The Brink Of Walking
Photo credit: Rosemarie Gearhart/Getty Images
Give him an outlet
When you notice Baby is taking in interest in pulling himself up, show him how to use his hands to cruise around coffee tables, window seats or outside benches — any steady and low surface that he can grasp onto while his feet get a feel for walking. The American Academy of Pediatrics discourages toy "walkers" for babies and toddlers, due to the dangers that babies can put themselves in by traveling in them, down a flight of stairs for example. However, Consumer Reports suggests safer options for babies who are ready to be upright and somewhat mobile, such as a stationary activity center, some of which have a seat that allows Baby to rotate himself around to the various activities in the center. Being upright, even while assisted with the built-in seat, can help Baby strengthen his leg muscles as he plays.
Pump up the volume
If Baby likes to boogie, turn on some fun baby-appropriate tunes and "dance" with him while he stands or cruises around a table with a bumper. If you lift up your arms as you groove, he may follow suit, allowing him short opportunities to stand unassisted and gain walking confidence while having fun.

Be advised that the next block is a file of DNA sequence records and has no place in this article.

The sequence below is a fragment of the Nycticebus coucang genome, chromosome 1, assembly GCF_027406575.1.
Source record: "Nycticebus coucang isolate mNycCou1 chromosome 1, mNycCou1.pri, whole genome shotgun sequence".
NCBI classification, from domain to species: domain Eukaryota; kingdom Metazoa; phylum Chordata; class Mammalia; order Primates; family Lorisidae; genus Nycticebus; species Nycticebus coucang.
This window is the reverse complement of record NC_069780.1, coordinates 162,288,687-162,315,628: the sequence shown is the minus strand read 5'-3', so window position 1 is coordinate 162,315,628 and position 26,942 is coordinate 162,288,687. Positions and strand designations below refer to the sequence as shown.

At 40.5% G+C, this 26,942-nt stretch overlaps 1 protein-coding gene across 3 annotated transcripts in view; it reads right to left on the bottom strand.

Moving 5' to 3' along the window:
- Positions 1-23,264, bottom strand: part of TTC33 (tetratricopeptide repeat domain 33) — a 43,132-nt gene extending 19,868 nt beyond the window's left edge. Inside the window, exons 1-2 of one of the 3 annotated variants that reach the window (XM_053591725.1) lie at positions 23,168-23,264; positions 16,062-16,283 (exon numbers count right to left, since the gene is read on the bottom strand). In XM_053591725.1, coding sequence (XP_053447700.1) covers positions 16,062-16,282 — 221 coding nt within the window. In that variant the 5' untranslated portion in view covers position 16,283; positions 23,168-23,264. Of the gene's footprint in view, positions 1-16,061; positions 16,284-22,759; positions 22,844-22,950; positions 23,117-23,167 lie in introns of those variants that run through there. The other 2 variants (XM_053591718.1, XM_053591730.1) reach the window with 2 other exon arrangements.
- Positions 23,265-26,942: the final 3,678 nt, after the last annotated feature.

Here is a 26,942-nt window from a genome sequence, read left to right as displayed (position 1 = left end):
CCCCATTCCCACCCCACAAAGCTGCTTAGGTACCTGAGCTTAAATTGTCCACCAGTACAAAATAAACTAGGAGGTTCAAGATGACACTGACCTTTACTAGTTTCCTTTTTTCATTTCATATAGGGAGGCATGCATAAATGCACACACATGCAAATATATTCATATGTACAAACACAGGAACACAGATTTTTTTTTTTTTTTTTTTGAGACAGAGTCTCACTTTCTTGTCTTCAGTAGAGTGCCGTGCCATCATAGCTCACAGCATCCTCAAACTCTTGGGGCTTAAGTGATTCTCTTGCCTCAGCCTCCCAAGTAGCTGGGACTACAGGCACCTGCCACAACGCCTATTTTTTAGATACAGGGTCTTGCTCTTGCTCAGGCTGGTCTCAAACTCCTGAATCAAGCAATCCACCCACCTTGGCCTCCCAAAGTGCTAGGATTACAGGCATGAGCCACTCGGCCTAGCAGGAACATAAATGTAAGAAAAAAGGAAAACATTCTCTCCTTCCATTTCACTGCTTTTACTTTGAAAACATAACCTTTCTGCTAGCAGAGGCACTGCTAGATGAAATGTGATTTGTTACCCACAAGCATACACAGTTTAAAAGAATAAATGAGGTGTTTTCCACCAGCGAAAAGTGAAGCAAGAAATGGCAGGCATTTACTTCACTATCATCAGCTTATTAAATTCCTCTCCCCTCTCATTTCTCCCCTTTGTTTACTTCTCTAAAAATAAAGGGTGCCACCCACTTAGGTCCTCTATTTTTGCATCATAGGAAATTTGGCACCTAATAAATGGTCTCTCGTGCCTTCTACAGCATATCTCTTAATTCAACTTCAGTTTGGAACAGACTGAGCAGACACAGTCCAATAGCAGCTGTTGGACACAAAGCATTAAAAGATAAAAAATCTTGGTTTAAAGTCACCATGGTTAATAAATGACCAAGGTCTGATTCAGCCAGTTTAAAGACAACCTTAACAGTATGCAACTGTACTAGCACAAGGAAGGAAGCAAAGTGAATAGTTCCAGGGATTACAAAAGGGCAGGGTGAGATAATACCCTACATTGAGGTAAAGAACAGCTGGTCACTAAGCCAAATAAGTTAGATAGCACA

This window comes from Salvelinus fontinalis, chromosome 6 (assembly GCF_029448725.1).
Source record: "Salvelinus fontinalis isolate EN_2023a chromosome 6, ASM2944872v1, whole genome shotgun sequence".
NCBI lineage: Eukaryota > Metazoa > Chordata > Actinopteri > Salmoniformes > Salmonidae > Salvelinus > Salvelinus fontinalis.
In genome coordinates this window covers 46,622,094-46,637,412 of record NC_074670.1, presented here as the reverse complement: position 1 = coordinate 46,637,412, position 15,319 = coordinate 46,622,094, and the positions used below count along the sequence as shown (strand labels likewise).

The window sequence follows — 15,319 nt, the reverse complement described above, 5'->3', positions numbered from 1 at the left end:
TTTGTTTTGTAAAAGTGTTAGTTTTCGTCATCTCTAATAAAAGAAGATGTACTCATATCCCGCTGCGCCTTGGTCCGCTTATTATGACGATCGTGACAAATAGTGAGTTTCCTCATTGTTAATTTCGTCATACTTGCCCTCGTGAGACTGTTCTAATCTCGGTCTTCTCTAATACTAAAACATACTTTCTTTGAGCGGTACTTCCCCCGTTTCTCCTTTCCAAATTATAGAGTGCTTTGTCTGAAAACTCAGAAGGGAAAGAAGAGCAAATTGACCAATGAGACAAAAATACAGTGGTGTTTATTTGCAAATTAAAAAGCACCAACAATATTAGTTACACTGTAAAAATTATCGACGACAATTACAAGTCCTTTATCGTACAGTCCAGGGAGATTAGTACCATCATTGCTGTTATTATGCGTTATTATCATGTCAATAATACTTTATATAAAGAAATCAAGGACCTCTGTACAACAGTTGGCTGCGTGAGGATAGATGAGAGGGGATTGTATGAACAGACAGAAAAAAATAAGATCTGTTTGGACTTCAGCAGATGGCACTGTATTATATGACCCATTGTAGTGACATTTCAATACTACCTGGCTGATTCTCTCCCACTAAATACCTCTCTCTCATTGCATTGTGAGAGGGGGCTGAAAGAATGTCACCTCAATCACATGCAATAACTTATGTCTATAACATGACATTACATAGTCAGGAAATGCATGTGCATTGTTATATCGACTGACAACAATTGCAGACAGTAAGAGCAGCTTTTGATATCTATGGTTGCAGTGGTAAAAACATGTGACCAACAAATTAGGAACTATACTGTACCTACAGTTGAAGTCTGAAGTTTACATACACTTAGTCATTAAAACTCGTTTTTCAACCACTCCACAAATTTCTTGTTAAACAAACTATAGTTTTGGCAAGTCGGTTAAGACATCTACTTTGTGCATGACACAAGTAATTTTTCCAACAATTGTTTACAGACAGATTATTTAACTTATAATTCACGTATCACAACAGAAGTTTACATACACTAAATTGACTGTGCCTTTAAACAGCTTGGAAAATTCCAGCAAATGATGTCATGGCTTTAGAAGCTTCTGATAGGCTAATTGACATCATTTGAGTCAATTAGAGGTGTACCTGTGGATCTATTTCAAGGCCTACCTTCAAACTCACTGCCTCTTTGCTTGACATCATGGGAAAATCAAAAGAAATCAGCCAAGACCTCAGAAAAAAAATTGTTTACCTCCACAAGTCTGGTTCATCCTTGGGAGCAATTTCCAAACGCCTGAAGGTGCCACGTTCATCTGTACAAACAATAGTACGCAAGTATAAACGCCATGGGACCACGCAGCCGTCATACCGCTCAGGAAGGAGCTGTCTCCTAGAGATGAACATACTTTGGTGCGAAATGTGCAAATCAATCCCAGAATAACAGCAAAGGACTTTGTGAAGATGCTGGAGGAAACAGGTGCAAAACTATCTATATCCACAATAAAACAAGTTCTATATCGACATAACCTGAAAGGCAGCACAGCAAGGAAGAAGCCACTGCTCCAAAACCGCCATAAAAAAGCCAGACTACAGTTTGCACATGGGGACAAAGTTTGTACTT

Don't discourage him
While you may be tempted to hover over Baby as he attempts to pull himself up and toddle around, do your best to step back and act relaxed. We know your internal fear is that Baby might fall and hurt himself. But if you've taken the proper steps to baby proof your home, including bumpers on sharp corners of furniture like coffee tables, then a little bump isn't going to kill him. But if he senses your fear, he may be less brave when it comes to experimenting with walking. Of course, you should be near enough that if you sense Baby is going to topple into something that could potentially hurt him, you can swoop in and grab him before he gets seriously injured.
Practice short stints
By no means do we feel you should pressure your baby into walking by scheduling practice sessions. But when you're baby is ready to start stepping, take him to a park with soft grass and let him walk back and forth between you and your partner, starting out very close together and then inching back little by little as he gets more steady and confident in his strides. This is an especially good exercise for timid babies who don't quite trust their own legs yet and need Mom and Dad's arms there to reach out to for support. There is no need to rush Baby into walking by a certain time, but if you notice him starting to venture on his own, have fun with it. Don't forget to grab the camera.